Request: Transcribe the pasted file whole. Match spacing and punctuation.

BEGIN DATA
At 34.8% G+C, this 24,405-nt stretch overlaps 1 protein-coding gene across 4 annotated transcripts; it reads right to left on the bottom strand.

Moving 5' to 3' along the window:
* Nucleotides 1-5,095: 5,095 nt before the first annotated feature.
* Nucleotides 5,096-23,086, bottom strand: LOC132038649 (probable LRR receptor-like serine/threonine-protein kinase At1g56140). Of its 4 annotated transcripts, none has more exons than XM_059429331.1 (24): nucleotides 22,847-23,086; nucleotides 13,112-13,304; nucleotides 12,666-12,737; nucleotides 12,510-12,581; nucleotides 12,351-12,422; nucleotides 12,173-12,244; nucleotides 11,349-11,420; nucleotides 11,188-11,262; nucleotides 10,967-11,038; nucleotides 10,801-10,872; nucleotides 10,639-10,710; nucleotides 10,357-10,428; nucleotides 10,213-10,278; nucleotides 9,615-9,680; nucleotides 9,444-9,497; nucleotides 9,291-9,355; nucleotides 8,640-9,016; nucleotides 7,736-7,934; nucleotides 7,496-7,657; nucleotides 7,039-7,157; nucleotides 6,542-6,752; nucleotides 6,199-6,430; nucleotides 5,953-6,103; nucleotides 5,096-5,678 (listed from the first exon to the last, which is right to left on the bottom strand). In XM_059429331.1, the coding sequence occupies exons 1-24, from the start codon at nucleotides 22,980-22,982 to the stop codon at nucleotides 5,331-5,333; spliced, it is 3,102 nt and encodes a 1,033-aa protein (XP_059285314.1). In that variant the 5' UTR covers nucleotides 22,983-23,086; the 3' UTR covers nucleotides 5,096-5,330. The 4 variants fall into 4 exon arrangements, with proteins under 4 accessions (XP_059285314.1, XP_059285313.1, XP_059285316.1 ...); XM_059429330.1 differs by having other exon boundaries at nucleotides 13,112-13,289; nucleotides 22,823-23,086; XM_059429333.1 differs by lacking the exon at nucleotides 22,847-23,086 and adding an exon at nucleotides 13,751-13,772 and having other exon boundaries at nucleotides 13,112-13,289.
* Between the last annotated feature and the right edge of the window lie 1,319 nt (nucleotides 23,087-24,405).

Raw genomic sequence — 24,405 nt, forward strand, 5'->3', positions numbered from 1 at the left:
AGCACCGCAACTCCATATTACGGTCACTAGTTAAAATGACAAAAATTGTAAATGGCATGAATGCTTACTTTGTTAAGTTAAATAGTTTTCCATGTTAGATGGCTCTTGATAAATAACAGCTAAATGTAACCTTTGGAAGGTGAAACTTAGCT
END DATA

At 34.8% G+C, this 24,405-nt stretch overlaps 1 protein-coding gene across 4 annotated transcripts; it reads right to left on the bottom strand.

Moving 5' to 3' along the window:
* Nucleotides 1-5,095: 5,095 nt before the first annotated feature.
* Nucleotides 5,096-23,086, bottom strand: LOC132038649 (probable LRR receptor-like serine/threonine-protein kinase At1g56140). Of its 4 annotated transcripts, none has more exons than XM_059429331.1 (24): nucleotides 22,847-23,086; nucleotides 13,112-13,304; nucleotides 12,666-12,737; nucleotides 12,510-12,581; nucleotides 12,351-12,422; nucleotides 12,173-12,244; nucleotides 11,349-11,420; nucleotides 11,188-11,262; nucleotides 10,967-11,038; nucleotides 10,801-10,872; nucleotides 10,639-10,710; nucleotides 10,357-10,428; nucleotides 10,213-10,278; nucleotides 9,615-9,680; nucleotides 9,444-9,497; nucleotides 9,291-9,355; nucleotides 8,640-9,016; nucleotides 7,736-7,934; nucleotides 7,496-7,657; nucleotides 7,039-7,157; nucleotides 6,542-6,752; nucleotides 6,199-6,430; nucleotides 5,953-6,103; nucleotides 5,096-5,678 (listed from the first exon to the last, which is right to left on the bottom strand). In XM_059429331.1, the coding sequence occupies exons 1-24, from the start codon at nucleotides 22,980-22,982 to the stop codon at nucleotides 5,331-5,333; spliced, it is 3,102 nt and encodes a 1,033-aa protein (XP_059285314.1). In that variant the 5' UTR covers nucleotides 22,983-23,086; the 3' UTR covers nucleotides 5,096-5,330. The 4 variants fall into 4 exon arrangements, with proteins under 4 accessions (XP_059285314.1, XP_059285313.1, XP_059285316.1 ...); XM_059429330.1 differs by having other exon boundaries at nucleotides 13,112-13,289; nucleotides 22,823-23,086; XM_059429333.1 differs by lacking the exon at nucleotides 22,847-23,086 and adding an exon at nucleotides 13,751-13,772 and having other exon boundaries at nucleotides 13,112-13,289.
* Between the last annotated feature and the right edge of the window lie 1,319 nt (nucleotides 23,087-24,405).

Raw genomic sequence — 24,405 nt, forward strand, 5'->3', positions numbered from 1 at the left:
AGCACCGCAACTCCATATTACGGTCACTAGTTAAAATGACAAAAATTGTAAATGGCATGAATGCTTACTTTGTTAAGTTAAATAGTTTTCCATGTTAGATGGCTCTTGATAAATAACAGCTAAATGTAACCTTTGGAAGGTGAAACTTAGCT